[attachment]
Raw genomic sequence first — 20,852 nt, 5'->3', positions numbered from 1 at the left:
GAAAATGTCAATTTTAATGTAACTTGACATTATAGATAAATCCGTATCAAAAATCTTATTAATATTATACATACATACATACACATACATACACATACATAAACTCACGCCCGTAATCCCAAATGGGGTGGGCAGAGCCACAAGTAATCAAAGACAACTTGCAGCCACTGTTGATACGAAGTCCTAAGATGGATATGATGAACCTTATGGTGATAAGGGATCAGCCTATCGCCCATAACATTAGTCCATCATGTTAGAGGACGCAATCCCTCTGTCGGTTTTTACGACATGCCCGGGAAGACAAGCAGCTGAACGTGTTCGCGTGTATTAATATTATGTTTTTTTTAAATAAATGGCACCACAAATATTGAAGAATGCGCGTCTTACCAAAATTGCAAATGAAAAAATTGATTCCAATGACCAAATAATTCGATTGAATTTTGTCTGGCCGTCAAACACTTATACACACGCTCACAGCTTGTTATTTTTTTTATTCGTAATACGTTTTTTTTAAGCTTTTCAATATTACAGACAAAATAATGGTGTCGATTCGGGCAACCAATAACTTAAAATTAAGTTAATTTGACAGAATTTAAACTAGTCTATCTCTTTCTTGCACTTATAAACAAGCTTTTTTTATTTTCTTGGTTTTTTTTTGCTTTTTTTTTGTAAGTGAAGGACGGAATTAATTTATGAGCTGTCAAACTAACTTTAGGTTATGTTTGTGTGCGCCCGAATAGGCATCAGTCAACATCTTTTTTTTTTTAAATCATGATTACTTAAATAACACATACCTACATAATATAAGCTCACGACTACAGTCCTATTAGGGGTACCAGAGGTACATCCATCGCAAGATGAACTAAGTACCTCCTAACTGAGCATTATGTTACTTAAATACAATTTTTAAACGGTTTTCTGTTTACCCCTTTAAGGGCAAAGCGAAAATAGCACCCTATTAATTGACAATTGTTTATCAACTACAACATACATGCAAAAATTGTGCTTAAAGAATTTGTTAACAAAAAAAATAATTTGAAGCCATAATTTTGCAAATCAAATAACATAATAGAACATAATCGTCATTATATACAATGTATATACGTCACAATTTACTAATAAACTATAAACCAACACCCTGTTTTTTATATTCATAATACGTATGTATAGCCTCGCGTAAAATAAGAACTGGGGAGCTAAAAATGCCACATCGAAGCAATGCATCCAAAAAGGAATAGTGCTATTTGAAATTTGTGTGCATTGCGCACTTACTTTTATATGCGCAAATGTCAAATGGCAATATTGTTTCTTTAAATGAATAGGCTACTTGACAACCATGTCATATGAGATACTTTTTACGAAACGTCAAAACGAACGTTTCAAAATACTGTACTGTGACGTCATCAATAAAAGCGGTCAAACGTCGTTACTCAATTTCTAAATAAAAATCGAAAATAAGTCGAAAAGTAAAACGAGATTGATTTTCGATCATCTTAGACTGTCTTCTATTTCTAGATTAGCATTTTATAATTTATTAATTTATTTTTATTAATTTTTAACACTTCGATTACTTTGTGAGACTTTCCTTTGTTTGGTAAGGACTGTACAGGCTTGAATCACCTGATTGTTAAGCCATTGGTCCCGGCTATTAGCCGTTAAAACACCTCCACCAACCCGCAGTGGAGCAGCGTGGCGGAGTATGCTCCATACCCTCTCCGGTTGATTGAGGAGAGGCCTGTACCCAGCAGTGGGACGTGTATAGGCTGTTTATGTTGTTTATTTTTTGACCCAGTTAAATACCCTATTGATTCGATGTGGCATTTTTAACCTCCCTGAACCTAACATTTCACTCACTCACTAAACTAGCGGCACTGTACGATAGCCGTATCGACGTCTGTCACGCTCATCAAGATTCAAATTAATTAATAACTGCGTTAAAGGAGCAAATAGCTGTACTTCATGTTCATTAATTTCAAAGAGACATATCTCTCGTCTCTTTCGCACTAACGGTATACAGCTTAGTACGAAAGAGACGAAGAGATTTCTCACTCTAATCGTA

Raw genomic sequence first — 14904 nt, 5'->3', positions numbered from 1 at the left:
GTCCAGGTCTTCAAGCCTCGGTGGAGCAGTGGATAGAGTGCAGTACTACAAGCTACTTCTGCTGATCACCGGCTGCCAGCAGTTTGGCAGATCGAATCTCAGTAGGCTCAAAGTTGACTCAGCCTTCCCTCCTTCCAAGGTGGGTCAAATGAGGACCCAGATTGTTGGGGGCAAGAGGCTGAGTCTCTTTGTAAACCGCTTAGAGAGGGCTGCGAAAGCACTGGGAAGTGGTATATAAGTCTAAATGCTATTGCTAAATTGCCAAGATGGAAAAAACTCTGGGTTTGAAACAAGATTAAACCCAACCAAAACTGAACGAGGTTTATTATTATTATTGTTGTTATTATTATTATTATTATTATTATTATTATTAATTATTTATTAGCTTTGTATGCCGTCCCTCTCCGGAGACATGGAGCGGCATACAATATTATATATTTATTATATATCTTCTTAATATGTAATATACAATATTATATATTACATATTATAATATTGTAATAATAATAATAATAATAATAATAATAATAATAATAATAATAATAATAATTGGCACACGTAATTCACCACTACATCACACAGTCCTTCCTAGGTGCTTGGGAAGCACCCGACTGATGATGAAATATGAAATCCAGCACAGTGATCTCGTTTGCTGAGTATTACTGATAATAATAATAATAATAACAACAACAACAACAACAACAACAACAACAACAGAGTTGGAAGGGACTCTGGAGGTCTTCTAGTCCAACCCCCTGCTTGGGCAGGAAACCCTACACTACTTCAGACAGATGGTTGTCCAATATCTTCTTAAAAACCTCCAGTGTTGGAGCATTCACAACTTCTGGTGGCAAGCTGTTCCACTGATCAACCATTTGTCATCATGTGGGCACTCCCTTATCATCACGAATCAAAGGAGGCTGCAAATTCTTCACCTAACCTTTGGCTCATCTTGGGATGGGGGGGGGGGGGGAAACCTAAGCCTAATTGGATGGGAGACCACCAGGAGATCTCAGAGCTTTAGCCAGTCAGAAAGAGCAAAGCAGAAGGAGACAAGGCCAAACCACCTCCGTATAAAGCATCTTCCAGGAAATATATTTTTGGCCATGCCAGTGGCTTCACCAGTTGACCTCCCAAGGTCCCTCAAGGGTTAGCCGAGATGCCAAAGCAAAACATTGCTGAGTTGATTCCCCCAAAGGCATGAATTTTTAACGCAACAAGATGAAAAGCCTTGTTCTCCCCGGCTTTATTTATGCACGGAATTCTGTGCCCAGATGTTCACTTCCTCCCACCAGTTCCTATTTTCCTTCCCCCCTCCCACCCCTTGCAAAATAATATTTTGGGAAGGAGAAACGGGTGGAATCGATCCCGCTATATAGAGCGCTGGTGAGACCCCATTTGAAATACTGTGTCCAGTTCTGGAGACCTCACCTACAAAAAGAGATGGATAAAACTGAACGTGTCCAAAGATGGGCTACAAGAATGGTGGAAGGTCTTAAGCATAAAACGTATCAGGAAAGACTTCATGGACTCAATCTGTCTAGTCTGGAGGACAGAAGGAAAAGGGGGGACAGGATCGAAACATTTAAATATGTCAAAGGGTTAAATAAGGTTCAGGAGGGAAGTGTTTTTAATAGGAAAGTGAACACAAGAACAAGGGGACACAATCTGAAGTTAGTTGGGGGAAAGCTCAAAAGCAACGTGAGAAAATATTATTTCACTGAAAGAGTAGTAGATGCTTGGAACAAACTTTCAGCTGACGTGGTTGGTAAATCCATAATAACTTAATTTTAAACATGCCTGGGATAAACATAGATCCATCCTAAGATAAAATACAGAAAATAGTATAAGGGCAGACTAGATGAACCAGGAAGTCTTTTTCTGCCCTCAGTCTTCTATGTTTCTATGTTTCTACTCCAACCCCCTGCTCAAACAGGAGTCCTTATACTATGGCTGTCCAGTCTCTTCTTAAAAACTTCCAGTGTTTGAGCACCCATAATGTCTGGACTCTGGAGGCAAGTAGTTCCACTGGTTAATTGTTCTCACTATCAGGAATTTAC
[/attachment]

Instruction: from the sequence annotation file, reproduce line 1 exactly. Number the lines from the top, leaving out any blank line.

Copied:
Raw genomic sequence first — 20,852 nt, 5'->3', positions numbered from 1 at the left: